Why the words we use matter

I will tell you right now, I’m aggravated.

This morning, I read stuff like this:
“As more learning occurs online….”
“What features of an online learning environment lead to better learning?”

I also read some BS article on “Performance Support” that had me all worked up. (leaving out the link to avoid unnecessary conflict)

At the source of my aggravation lies the industry’s acceptance of the rhetoric and our arrival at a place where our collective wisdom actually feels as though we understand “better learning”. We read those words and at first glance they don’t stand out as anything special and we understand. So let me ask you, do you understand what “better learning” is? What is it? What is “better learning”? And are you cool with the idea that “learning occurs online”? If so, what does that mean?

I argue and I argue about how we use the word “learning” because behind our use of it lies perhaps the thing that kills our profession. Behind our use of the word is the premise that we control “learning” itself. Everytime I talk about this someone will tell me that we control the elements that lead to learning, which I’m sorta ok with, but thats different than controlling learning. When we say “alot of learning occurs online” we’re bridging a gap between content and what an individual does with the content that we have no control over. When we say “better learning” we are controlling “learning” itself as though there was a product called “learning” that we can deliver. Can we? Can we make “learning” better? If so how and what is the measurement that we can all refer to to know if our learning is better?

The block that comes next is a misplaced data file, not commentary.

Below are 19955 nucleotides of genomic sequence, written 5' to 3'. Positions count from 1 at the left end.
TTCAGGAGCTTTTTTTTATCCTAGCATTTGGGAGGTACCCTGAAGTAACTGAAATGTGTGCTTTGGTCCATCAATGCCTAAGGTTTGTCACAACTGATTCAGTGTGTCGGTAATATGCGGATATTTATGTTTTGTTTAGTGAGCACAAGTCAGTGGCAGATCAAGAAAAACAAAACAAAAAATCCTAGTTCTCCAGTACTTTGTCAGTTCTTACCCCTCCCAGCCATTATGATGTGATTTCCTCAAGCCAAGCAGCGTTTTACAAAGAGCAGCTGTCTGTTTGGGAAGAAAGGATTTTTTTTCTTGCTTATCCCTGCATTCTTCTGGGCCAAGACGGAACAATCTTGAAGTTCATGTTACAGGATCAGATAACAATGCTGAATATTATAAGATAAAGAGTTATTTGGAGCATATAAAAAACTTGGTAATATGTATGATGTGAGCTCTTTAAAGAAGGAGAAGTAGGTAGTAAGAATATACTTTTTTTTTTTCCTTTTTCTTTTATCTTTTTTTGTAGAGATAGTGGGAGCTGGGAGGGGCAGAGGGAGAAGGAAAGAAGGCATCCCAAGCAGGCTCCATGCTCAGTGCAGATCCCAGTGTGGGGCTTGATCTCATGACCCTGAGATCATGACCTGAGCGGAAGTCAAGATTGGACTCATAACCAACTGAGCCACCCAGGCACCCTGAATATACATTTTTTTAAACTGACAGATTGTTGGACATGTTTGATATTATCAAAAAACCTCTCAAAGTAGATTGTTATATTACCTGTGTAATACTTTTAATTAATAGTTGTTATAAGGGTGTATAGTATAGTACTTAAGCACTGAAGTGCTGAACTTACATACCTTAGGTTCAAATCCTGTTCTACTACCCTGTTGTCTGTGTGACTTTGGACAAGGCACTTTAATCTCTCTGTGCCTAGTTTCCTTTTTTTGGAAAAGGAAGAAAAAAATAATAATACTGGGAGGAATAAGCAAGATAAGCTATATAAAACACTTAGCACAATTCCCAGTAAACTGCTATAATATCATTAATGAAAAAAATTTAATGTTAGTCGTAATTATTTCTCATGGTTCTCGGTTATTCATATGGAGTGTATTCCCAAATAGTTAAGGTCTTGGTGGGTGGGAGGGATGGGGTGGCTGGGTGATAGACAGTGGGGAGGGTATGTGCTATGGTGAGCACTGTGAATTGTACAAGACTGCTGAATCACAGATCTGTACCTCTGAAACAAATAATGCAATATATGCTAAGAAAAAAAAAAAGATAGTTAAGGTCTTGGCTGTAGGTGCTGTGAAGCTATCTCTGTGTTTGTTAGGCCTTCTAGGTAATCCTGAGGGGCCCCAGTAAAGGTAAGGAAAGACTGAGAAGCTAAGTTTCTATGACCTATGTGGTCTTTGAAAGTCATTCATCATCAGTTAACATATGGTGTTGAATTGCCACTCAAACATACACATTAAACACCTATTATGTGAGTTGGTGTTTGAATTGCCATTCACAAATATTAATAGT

There are some very smart people who have chimed in on this topic, all of whom I respect, and not everyone agrees with me. This of course is a mistake on their part 😉 When online B2B marketers engage their audience with content, its an experiment, not THE solution. They don’t call their campaigns “buying experiences”. They tend to do things like “A/B Testing” which is a process for seeing what resonates with their target audience more. In other words they separate what it is they do from what it is their target audience does and their language reflects it. When our industry uses the word “learning” it too is a reflection of our mental models which do not separate what we do from what our target audience does.

This affects how we design content. Rather than designing around set behavioural patterns that reflect a desired outcome (Example: Engagement)`, we design ‘learning’. This is a BIG mistake. It shows that we inherently don’t trust our target audience to ‘learn’ themselves so we must somehow build the learning into the content itself. Well, if we worked to design content that “engaged” our audience, they would do the learning themselves. #TRUTH This goes back to my post about ‘meaning’ and making things meaningful for people. Yes we control some of the elements that can help someone learn (never all of them) but we don’t need to make them learn. We need to trust and let people control the learning process for themselves because there is no bizarro world where thats not how learning occurs. There is no ‘online learning’. There is ‘online content’.

Words matter. They reflect thinking. If you believe that you can make ‘better learning’ just stay away from me and my kids and knock yourself out.

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